Complainant, based in Paris, is one of the largest pharmaceutical firms in the world. Complainant holds numerous registrations of the trademark SANOFI, including international registrations and registrations in France, the European Union, and Canada (the latter being Respondent's country). Complainant also maintains a significant Internet presence as part of its business, and toward that end owns numerous domain names, including <sanofi.com>.

Respondent, based in Vancouver, describes itself as being "in the website development, website hosting, and branding business." According to Respondent, it "lawfully registers domain names and develops websites," and "registers doma1n names that are surnames, descriptive, geographic, unique and brand-able, acronyms, or are otherwise non-trademark infringing."

Respondent further states in its Response that it "offers a service wherein a customer can either purchase a domain name by itself from the Respondent, or the customer can alternatively, purchase a website development package along with a domain name."

Respondent registered the Domain Name on November 10, 2012. According to an affidavit submitted by Respondent's General Manager, "The sole reason for the Respondent registering the Domain Name was that it appeared to correspond to a first and last name and was capable of being lawfully used by the Respondent or one of its customers". The General Manager further testified in the affidavit that she had never heard of Complainant or the SANOFI mark.

Respondent also provided evidence in the record of its registration of various other domain names closely or remotely resembling the Domain Name, purportedly as "compelling independent evidence" that Respondent's plan and motivation were to register domain names purportedly reflective of first names or surnames, as opposed to other parties' trademarks. Examples put into the record by Respondent include: <sanov.com>, <hanoff.com>, <zanoff.com>, <sannon.com>, <sannow.com>, and <ivanof.com>.

The Domain Name resolves to a parking page, the top of which states: "FOR SALE & DEVELOPMENT." Below that text is the following message: "Interested in sanof.com? Contact us below. Contact us below to check options for domain ownership, web development and hosting." Near the bottom of the page is a boxed advertisement from ESCROW.COM, advertised as "100% Safe and Secure". The Escrow.com service purports to allow for secure domain name transactions.

Respondent's General Manager avers in her affidavit that Respondent derives no revenue from this Escrow.com advertisement. In its Response, Respondent describes the Escrow.com ad as an "information box" for customers' edification, and is not a source of pay-per-click revenues, as Complainant had asserted in the Complaint.

There were no communications between the parties prior to the initiation of this proceeding by Complainant.

5. Parties' Contentions

A. Complainant

Complainant contends that it has satisfied all three elements required under the Policy for a transfer of the Domain Name. According to Complainant, Respondent is engaged in classic "typosquatting" and seeks to profit from its illegitimate and opportunistic activities to derive pecuniary gain either through a sale of the Domain Name at a profit or from pay-per-click advertising revenues (presumably from the Escrow.com content at the website).

B. Respondent

Respondent maintains that it is engaged in a legitimate business activity and denies any knowledge of Complainant or its SANOFI mark at the time the Domain Name was registered. Respondent also asserts, through an affidavit from its General Manager, that Respondent never solicited Complainant to purchase the Domain Name. In aid of Respondent's position that its motives here were pure, Respondent notes several other domain names it registered which are not dissimilar to the Domain Name, and Respondent provides evidence of several individuals whose first or last names are "Sanof".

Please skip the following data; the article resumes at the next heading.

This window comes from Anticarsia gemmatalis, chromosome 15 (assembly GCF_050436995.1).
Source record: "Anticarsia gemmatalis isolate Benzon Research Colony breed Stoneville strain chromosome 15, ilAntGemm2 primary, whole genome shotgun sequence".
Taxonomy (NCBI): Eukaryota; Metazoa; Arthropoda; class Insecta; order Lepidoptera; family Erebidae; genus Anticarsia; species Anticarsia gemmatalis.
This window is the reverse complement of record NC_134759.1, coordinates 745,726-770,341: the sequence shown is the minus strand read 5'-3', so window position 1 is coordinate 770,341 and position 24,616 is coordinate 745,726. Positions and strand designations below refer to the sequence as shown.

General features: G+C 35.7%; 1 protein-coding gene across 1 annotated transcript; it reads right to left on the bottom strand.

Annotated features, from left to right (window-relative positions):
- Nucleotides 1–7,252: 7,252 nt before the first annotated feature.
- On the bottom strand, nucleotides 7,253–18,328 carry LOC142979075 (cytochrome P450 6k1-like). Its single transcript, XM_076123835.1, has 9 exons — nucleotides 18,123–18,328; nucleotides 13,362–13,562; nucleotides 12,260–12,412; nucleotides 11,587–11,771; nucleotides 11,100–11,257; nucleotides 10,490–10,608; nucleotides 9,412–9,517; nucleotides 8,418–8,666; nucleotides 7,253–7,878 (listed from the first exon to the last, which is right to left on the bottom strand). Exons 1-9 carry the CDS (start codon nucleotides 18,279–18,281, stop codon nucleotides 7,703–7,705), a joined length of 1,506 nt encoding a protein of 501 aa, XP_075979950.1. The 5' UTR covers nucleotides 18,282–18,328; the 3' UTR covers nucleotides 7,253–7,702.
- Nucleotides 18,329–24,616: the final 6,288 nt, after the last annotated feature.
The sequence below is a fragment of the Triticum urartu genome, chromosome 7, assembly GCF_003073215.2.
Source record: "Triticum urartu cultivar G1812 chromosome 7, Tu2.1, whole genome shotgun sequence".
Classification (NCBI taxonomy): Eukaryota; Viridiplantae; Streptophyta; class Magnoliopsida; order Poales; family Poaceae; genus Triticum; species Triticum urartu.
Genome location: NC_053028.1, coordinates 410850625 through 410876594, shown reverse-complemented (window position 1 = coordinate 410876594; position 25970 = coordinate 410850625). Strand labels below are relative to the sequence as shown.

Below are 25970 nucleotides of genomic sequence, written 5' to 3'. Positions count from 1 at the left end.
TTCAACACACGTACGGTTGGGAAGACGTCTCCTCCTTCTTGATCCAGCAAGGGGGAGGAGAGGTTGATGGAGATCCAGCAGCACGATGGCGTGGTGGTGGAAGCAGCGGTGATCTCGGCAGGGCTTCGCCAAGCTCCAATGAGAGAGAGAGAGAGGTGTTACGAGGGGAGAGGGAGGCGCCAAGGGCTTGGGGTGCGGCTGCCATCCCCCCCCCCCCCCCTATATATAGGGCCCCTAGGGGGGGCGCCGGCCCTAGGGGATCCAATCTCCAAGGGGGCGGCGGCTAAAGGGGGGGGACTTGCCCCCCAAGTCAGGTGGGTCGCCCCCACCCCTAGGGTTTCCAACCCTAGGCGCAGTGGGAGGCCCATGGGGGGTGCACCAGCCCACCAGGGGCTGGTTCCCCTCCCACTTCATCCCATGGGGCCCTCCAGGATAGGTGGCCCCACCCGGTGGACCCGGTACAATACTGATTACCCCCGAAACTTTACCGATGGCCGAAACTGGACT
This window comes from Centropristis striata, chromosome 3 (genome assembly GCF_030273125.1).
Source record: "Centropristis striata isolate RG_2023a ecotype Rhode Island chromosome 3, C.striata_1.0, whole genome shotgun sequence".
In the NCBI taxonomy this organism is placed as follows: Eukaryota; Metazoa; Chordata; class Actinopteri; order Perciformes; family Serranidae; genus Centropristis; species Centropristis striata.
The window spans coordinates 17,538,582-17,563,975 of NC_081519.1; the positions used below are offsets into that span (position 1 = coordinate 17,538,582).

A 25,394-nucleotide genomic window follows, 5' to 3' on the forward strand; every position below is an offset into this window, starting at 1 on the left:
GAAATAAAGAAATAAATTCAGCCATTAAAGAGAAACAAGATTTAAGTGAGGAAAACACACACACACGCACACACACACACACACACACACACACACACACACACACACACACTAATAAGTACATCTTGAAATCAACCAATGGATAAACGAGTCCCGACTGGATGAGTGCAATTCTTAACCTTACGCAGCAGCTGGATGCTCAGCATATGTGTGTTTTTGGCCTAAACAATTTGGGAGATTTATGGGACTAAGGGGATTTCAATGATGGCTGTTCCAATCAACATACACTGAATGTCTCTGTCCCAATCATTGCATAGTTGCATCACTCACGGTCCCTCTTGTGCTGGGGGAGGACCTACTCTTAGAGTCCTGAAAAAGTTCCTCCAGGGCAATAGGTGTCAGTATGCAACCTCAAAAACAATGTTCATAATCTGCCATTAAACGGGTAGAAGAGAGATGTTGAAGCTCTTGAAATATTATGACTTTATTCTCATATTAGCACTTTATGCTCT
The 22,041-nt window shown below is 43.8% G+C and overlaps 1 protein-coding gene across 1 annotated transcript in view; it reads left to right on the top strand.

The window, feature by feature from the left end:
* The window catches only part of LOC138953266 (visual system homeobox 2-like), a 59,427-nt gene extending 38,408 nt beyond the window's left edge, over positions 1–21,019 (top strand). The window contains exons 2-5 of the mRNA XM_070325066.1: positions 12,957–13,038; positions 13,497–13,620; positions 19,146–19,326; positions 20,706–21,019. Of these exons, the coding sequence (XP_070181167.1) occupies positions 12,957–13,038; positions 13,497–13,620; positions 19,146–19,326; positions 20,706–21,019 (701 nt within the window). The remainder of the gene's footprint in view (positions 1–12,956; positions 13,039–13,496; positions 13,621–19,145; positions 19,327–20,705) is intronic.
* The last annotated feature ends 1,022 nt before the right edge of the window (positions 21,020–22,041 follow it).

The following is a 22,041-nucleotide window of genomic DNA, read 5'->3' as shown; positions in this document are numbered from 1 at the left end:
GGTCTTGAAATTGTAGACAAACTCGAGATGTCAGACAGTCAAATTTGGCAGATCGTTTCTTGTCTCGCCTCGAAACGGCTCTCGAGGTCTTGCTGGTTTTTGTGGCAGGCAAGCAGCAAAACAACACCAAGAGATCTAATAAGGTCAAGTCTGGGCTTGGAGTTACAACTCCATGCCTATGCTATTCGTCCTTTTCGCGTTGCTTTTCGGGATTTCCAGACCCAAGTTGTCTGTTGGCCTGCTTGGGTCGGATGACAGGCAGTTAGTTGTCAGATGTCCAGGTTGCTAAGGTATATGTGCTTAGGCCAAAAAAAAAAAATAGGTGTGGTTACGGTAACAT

6. Discussion and Findings

Paragraph 4(a) of the Policy lists the three elements which Complainant must satisfy with respect to the Domain Name:

(i) the Domain Name is identical or confusingly similar to a trademark or service mark in which Complainant has rights; and

(ii) Respondent has no rights or legitimate interests in respect of the Domain Name; and

(iii) the Domain Name has been registered and is being used in bad faith.

For the reasons set forth below, a majority of the Panel concludes that this Complaint should be denied.

A. Identical or Confusingly Similar

Complainant clearly holds rights in the trademark SANOFI. The Domain Name is identical to the distinctive mark, except for the omission of the final letter "i". The Panel concludes that this difference is relatively insignificant in this instance. The Domain Name is confusingly similar to Complainant's mark.

Accordingly, the Panel concludes that paragraph 4(a)(i) of the Policy is satisfied.

B. Rights or Legitimate Interests

Pursuant to paragraph 4(c) of the Policy, Respondent may establish its rights or legitimate interests in a Domain Name, among other circumstances, by showing any of the following elements:

(i) before any notice to you [Respondent] of the dispute, your use of, or demonstrable preparations to use, the Domain Name or a name corresponding to the Domain Name in connection with a bona fide offering of goods or services; or

(ii) you [Respondent] (as an individual, business, or other organization) have been commonly known by the Domain Name, even if you have acquired no trademark or service mark rights; or

(iii) you [Respondent] are making a legitimate noncommercial or fair use of the Domain Name, without intent for commercial gain to misleadingly divert consumers or to tarnish the trademark or service mark at issue.